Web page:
Post by Michelle meyers on Thu Feb 23 2012, 05:47

clearly I like george better, too but i do have to admit they make a great team..... buddy movie?

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Re: How Pitt and Clooney Became Our Newman and Redford

Post by Katiedot on Thu Feb 23 2012, 06:44

I'd like to see the two of them together in a film.

I'd like to buck the prevailing trend and say that Brad is probably the better actor. He's got a greater range and while George is good at what he does, I could never see him being able to do the roles Brad has had, from beefcake in 300 (although of course that wasn't an acting tour de force!) to the role he played in 12 Monkeys.

Brad can master mindlessly stupid right through to scary or authoritative. George can't.

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Re: How Pitt and Clooney Became Our Newman and Redford

Post by Merlin on Thu Feb 23 2012, 07:24

Was Brad in 300? Blimey I didn't even notice him!

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Re: How Pitt and Clooney Became Our Newman and Redford

Post by Katiedot on Thu Feb 23 2012, 08:06

Ooh, there'sa reason for that Merlin. Apparently he wasn't in 300, he was in Troy. That's what I meant.

And after checking that, it turns out that I've unintentionally seen every film he's made since 1998 (except Moneyball and Tree of Life which aren't showing here).

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Re: How Pitt and Clooney Became Our Newman and Redford

Post by it's me on Thu Feb 23 2012, 08:35

don't know him so much
to say something

I like Mr Clooney Love4
of that I'm sure! Cool

it's me
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Re: How Pitt and Clooney Became Our Newman and Redford

Post by silly girl on Thu Feb 23 2012, 12:19

I think the comparison is valid in a way.....I see GC as Paul Newman and BP as Robert Redford....I was always a big PN fan as he had those eyes and more character in his face....never liked RR because like BP he was too pretty boy for me...

I said this on the Inside the Actor's Studio thread but as I tend to repeat myself I will say it again. GC had a two hour program where I think the students really learned something. There were more questions presented and answered. Whereas BP only got an hour and two questions from students (that we saw)....I just think G has done more than B so has a more rounded expierience...IMHO. Very Happy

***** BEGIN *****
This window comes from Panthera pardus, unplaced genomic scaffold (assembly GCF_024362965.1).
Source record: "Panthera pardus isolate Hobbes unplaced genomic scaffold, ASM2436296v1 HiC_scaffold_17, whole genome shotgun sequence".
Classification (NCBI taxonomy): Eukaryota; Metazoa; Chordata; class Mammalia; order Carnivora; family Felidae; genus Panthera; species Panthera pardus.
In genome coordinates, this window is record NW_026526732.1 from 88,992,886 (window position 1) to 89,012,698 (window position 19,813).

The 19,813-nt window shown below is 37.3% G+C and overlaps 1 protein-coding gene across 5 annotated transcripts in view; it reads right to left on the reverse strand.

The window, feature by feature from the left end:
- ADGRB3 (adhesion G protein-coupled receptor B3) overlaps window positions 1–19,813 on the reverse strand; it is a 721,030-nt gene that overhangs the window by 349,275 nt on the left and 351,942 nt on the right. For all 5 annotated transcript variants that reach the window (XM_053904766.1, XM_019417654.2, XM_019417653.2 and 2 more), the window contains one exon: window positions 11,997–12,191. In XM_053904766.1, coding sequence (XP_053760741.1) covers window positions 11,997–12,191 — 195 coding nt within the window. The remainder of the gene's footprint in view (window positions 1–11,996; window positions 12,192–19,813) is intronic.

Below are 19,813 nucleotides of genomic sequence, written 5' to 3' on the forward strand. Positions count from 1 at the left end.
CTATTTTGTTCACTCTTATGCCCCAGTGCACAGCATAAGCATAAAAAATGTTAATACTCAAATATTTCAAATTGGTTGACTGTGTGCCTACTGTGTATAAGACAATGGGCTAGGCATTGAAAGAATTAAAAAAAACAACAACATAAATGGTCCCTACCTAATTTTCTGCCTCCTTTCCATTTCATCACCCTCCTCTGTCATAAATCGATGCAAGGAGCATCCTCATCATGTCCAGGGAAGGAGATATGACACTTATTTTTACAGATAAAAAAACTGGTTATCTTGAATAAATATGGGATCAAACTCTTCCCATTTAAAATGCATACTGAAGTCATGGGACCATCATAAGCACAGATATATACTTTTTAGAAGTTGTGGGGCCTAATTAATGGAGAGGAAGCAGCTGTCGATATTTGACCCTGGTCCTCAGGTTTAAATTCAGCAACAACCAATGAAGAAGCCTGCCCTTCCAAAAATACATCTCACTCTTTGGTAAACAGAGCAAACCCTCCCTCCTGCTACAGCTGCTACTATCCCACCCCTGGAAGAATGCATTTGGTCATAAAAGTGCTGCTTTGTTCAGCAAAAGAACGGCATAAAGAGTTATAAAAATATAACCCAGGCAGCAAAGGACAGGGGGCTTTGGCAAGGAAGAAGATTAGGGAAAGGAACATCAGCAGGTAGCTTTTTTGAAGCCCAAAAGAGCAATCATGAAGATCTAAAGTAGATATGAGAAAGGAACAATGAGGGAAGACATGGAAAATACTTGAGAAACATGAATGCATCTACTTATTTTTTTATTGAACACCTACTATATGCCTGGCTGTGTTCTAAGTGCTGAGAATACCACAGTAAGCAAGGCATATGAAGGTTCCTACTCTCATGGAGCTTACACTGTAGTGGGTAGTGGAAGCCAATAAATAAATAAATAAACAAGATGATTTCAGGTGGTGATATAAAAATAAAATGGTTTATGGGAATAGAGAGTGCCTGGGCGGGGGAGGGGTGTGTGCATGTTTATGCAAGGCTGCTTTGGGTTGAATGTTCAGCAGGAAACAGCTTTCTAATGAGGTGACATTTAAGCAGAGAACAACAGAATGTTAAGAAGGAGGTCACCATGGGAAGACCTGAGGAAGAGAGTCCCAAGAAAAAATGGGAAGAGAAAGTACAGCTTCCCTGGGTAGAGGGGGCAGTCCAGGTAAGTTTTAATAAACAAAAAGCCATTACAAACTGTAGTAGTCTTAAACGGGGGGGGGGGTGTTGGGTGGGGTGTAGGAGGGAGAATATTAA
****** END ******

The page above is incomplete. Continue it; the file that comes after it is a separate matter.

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Re: How Pitt and Clooney Became Our Newman and Redford

Post by it's me on Thu Feb 23 2012, 12:48

guess G has really great skills in talking too

and really Not worthy Not worthy Not worthy A LOT TO SAY Very Happy

he is fast
really 10 out of 10 fast on mind working... FUF!


it's me
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Re: How Pitt and Clooney Became Our Newman and Redford

Post by Cinderella on Thu Feb 23 2012, 14:17

I think it’s because he spreads himself far and wide. He’s into many branches and not just acting. He started years ago and that’s why it seems he has more to say. I know this… I would love to talk to him! I could learn a lot from him if I ever had the chance! In the same context I would hope he would learn from me… AND I will not go any further with an explanation for that… lol!

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Re: How Pitt and Clooney Became Our Newman and Redford

Post by macs on Thu Feb 23 2012, 14:36

Katiedot wrote:I'd like to see the two of them together in a film.

I'd like to buck the prevailing trend and say that Brad is probably the better actor. He's got a greater range and while George is good at what he does, I could never see him being able to do the roles Brad has had, from beefcake in 300 (although of course that wasn't an acting tour de force!) to the role he played in 12 Monkeys.

Brad can master mindlessly stupid right through to scary or authoritative. George can't.

interesting that I used to think the same thing.Though I never was much of a fan of Pitt, he's been a some movies that I really like and originally he seemed to me more versatile as an actor than Clooney (maybe he's still is, not sure anymore}. But over the years George has actually impressed me more and more actingwise, and I think now he's got better timing/he's really good to convey emotions without any words, etc. maybe he's less versatile but as far as doing it "low key", he's quite a master... Well still not sure who's better, I suppose it depend on which acting style you prefer, but i'd say George has largely more than filled the gap I was giving him on Brad originally.
funny enough I grew up more around Redford (his movies showed on TV more often than Newman's} so I got into Newman much later, but now it's pretty much all about him !

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Re: How Pitt and Clooney Became Our Newman and Redford

Post by it's me on Thu Feb 23 2012, 20:21

sorry
G is better
the best
IN ANY WAYS

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Re: How Pitt and Clooney Became Our Newman and Redford